Thanks, everyone. My name is Mike Gershbein. I was a librarian for 20 years and recently quit my job and formed a business dedicated to technology education called Very Smart People. I hosts a number of classes all about making your life more fun and productive, like my Change Your Life Online class, about keeping up your New Year’s Resolutions by using apps. But I decided to do something a little different than just focus on specific productivity apps. Instead I came up with something new, and hopefully interesting. It will be a little philosophical and New Agey and I hope you’re ok with that. Otherwise, you can walk away pleased that you just were able to enjoy 3 very practical presentations.
I told my wife that I had been invited to be on this panel and she just laughed. Because the sad truth is that I’m terribly disorganized. This is my desk. I’m supposed to work from this and you’re supposed to listen to this guy tell you how to be productive! But that got me thinking. How do I manage to get stuff done? I run a business, deal with household matters, have a child and a fairly busy life. How do I keep it straight? And more to the point of this group, how do I use technology to help me get stuff done?
While thinking through my presentation I came across a couple of ironies that point out the challenge of using technology to become productive. First of all it actually takes discipline to use learn and use these technologies. If we had the discipline to be organized in the first place then in many cases we wouldn’t need apps to keep us organized. I also find it ironic that technology is constantly making our lives more complicated yet we’re always looking to technology for solutions. We download apps to help keep us from getting distracted from our other apps and social networks. We spend time forcing ourselves to learn apps and that we’re going to stop using in a month. We’re always constantly upgrading, building workflow and looking for the newest and greatest apps and technology. It also seems like in many cases the best solution involves walking away from technology.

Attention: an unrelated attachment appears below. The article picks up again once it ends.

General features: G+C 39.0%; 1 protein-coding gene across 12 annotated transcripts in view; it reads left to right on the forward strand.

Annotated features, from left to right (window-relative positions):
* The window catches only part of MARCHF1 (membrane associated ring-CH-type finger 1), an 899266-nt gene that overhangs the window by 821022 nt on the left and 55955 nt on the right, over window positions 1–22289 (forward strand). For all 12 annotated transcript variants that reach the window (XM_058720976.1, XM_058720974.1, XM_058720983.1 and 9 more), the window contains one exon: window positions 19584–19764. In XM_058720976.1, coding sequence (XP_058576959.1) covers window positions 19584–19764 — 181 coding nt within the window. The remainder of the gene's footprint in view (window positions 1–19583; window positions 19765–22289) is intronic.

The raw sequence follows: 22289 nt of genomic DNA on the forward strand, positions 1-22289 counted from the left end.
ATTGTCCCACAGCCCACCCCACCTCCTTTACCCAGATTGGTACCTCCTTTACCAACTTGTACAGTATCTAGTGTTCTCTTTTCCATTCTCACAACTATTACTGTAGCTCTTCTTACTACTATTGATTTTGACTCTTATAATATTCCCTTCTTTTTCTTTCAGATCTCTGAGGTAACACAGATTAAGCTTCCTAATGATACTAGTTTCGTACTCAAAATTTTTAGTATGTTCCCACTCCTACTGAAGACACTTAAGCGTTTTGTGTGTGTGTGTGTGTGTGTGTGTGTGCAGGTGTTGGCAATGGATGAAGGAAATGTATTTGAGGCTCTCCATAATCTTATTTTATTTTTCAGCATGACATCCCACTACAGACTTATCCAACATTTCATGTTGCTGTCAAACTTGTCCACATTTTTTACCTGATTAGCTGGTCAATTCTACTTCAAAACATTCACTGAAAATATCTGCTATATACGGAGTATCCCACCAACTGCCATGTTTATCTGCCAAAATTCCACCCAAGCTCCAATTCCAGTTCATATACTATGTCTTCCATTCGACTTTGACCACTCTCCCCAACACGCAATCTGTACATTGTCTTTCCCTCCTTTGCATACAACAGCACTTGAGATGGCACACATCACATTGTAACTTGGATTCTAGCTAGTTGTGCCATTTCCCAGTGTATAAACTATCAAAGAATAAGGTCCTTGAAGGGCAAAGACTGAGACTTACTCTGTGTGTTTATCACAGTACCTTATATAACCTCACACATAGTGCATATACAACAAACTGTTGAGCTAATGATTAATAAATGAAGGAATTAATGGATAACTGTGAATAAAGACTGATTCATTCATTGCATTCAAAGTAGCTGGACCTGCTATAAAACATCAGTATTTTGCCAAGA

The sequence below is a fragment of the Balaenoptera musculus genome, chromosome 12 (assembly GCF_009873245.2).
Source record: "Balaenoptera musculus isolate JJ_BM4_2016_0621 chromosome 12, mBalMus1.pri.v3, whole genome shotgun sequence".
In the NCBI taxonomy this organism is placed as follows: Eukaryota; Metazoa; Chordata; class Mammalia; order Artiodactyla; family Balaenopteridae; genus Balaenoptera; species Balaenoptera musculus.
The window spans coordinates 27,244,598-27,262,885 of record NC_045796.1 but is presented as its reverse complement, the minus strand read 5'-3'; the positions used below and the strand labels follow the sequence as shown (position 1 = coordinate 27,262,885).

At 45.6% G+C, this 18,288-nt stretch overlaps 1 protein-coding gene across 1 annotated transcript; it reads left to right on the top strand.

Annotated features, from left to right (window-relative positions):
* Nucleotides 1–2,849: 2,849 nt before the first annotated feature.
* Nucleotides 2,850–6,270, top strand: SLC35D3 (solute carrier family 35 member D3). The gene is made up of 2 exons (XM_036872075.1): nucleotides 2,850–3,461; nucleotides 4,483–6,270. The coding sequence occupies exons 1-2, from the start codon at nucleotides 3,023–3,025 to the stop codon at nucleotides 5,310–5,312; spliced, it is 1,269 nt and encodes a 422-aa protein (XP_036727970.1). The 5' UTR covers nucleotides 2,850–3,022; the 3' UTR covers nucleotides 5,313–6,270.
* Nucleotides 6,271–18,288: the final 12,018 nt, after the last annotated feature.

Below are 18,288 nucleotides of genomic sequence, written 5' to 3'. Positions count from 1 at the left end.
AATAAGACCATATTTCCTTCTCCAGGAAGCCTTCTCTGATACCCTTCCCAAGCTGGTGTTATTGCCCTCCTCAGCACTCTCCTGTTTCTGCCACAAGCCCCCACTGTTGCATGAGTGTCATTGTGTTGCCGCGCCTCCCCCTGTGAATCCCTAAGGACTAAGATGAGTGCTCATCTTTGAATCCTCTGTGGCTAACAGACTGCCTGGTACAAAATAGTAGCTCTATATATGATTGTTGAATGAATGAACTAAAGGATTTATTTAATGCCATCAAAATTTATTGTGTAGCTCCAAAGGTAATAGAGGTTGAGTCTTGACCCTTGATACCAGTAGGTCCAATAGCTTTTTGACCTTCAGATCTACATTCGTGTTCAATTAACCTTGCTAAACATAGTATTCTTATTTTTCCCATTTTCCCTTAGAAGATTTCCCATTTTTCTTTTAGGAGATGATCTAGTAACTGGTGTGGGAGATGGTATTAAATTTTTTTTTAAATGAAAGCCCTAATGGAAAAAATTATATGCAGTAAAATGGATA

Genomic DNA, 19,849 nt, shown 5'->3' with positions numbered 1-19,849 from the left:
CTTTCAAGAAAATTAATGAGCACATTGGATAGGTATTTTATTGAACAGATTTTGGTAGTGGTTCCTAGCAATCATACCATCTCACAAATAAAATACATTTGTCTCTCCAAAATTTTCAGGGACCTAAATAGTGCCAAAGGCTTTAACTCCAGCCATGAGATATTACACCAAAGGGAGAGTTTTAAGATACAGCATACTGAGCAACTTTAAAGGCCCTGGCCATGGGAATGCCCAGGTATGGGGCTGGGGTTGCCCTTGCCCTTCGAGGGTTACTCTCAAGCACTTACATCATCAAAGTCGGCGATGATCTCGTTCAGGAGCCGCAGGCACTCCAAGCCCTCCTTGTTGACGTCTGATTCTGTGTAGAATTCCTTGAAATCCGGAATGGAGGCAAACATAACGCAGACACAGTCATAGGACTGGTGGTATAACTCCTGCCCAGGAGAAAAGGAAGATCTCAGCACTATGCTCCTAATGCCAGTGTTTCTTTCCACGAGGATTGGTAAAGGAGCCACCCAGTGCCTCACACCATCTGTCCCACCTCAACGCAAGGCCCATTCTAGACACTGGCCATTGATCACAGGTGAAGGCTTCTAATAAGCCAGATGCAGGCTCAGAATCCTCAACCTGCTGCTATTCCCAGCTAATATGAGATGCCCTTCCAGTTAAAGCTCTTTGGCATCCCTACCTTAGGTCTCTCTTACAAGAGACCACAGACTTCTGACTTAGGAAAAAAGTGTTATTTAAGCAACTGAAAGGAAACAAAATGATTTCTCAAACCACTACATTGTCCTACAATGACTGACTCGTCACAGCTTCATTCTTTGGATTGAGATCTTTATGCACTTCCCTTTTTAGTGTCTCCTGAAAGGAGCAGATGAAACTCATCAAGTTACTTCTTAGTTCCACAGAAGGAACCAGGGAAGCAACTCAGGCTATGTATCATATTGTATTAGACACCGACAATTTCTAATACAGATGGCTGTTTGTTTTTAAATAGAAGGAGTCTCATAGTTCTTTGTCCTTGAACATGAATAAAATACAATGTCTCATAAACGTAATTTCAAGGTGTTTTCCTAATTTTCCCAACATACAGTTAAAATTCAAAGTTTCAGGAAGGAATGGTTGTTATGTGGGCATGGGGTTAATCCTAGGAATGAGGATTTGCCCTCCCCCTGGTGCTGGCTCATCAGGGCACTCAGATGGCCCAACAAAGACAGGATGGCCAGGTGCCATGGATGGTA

So I started to think about what it is that I’m looking for from my personal tech that will make it possible for me to get stuff done. Here’s what I came up with. One app to rule them all. There are two million apps in the Apple and Google app stores yet every day we hear about another one that is going to change our lives. Gamify productivity. I’ve gotten to an age where I don’t want to keep trying a bunch of apps that are similar to whatever I’m comfortable with. I don’t have the time or energy to move from app to app right now. If anything, I have app fatigue. I’m not going to go to some other social network. If you want to reach me then use Facebook or LinkedIn. Long-term relationship. Following on my previous point I’m willing to commit if they are. I don’t want to move to an app if they are going to disappear in a year. I had a client who told me about her son who had just developed a new texting app that was great - I just had to install it on the phones of everyone who wanted to use it. I can barely get my mother to text as it is right now. Keep it Simple and Stupid - I’m at the point where I’m willing to give up some advanced features if apps that I use are able to get all the basics done well. I want apps to be simple enough for me to learn easily and actually want to use. Evernote is an example of a simple app that became bloated. Know What I Want Before I Know It. I really need my technology to be smarter than I am. The truth is that I am never going to be organized enough to set up a bunch of tech to help me become more productive. It’s like starting a crash diet. I just need to live the right lifestyle to get stuff done and stay skinny. Don’t Let Me Screw Up. I’m old enough to remember how amazing it was when Word started autosaving. I really need my tech to make sure I go to a meeting, respond to emails, don’t lose anything. Keep Me Focused. Lately I’ve been really into the idea of mindfulness. Who’s familiar with this concept? The idea is that you focus on what you’re doing at any given time. When I work, I want to be working. When I’m with my family I’m paying attention to them. When I’m watching TV, I’m watching TV I need to be protected from my technology. You hear a lot about the four hour workday, which I believe is possible. But you need to turn off Twitter and other social networks. There’s a place for Twitter but you’re never going to be getting stuff done if you’re checking Twitter all day. Always Be There. I have multiple computers, phones, tablets, even a watch. I need access to my tech no matter which device I happen to be on. In short, I need my tech to be a combination secretary, parent, spouse, lifeguard and angel on my shoulder. How many people does this ring true to? I have found a solution that takes care of many of these needs and will only get better.